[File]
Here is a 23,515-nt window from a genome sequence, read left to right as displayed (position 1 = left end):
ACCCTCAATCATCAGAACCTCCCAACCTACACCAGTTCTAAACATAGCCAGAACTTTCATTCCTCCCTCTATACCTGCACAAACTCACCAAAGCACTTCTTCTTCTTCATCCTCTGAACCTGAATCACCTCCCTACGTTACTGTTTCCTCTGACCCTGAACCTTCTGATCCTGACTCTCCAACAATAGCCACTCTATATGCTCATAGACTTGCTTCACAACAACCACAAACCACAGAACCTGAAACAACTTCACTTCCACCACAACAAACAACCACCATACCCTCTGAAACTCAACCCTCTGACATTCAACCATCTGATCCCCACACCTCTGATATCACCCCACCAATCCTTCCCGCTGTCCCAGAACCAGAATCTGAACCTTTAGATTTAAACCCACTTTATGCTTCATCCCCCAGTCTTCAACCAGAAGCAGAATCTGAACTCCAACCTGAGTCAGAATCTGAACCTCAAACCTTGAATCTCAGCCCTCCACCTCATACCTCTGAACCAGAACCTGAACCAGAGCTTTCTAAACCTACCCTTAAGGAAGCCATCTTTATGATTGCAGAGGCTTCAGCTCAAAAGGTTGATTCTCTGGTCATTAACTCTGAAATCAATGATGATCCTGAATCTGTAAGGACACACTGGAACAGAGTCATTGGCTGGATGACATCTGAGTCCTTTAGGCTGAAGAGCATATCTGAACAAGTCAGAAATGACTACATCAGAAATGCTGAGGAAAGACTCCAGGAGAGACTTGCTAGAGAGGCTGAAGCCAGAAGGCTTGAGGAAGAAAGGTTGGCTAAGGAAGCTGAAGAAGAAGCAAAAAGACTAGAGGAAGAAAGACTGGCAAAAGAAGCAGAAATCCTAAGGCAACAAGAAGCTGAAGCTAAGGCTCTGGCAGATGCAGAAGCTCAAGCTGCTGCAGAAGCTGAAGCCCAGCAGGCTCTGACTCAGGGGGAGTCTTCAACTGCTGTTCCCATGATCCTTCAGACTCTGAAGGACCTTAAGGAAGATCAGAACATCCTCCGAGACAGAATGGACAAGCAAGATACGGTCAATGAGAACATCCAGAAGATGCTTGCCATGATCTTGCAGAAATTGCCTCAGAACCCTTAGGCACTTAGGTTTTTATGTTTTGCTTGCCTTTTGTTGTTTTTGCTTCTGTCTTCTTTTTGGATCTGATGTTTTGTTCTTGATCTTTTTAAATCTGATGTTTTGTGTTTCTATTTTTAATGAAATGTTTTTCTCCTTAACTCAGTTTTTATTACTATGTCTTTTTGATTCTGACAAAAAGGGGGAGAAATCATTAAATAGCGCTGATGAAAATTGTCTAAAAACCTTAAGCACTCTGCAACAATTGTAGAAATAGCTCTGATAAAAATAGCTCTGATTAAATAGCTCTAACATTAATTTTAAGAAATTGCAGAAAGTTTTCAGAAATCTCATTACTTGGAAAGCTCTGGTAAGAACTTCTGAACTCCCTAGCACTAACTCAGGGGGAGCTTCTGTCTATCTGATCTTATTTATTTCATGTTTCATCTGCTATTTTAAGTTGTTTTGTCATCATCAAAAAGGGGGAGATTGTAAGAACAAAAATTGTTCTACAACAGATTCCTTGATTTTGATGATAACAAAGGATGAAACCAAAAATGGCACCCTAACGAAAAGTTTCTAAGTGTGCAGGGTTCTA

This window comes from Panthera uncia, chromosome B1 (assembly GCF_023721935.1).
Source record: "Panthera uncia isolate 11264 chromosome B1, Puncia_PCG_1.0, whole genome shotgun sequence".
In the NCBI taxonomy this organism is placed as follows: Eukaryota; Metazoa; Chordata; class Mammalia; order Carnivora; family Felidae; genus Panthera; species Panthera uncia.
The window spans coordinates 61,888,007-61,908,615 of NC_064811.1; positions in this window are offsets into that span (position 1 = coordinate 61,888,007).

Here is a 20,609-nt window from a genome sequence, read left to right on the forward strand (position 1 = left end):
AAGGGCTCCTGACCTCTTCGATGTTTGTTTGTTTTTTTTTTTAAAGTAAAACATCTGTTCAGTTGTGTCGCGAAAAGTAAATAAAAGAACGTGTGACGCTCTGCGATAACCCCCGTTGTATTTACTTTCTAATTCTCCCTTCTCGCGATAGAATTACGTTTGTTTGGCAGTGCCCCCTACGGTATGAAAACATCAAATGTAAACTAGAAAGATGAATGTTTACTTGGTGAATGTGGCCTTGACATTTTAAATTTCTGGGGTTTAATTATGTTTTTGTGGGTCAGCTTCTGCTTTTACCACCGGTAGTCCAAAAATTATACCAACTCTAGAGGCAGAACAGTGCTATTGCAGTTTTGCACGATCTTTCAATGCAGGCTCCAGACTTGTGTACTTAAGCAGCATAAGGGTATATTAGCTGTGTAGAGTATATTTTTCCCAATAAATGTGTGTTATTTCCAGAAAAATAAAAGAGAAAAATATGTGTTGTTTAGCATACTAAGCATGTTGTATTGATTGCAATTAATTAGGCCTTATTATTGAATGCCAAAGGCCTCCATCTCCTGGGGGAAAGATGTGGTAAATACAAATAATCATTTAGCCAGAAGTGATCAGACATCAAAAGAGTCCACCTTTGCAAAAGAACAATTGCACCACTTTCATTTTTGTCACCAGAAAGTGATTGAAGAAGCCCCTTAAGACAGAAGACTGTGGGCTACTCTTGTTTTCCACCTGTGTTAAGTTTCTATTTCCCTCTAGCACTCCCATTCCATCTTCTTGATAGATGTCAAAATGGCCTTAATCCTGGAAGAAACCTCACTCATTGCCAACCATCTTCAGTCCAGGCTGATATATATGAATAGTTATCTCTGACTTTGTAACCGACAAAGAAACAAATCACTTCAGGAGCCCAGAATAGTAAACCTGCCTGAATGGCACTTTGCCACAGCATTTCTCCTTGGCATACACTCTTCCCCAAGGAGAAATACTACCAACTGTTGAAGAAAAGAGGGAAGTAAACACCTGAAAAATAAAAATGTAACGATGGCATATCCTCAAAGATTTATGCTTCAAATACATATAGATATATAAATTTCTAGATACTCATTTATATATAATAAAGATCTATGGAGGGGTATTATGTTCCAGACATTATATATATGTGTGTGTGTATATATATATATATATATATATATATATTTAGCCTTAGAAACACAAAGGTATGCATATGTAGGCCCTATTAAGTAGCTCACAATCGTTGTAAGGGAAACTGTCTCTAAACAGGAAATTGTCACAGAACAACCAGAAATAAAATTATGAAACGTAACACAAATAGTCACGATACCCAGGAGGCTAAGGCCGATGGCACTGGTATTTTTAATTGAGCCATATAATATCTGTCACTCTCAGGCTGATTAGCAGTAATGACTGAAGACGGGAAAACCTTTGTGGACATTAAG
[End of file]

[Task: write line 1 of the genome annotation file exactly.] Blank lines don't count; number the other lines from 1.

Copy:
Here is a 23,515-nt window from a genome sequence, read left to right as displayed (position 1 = left end):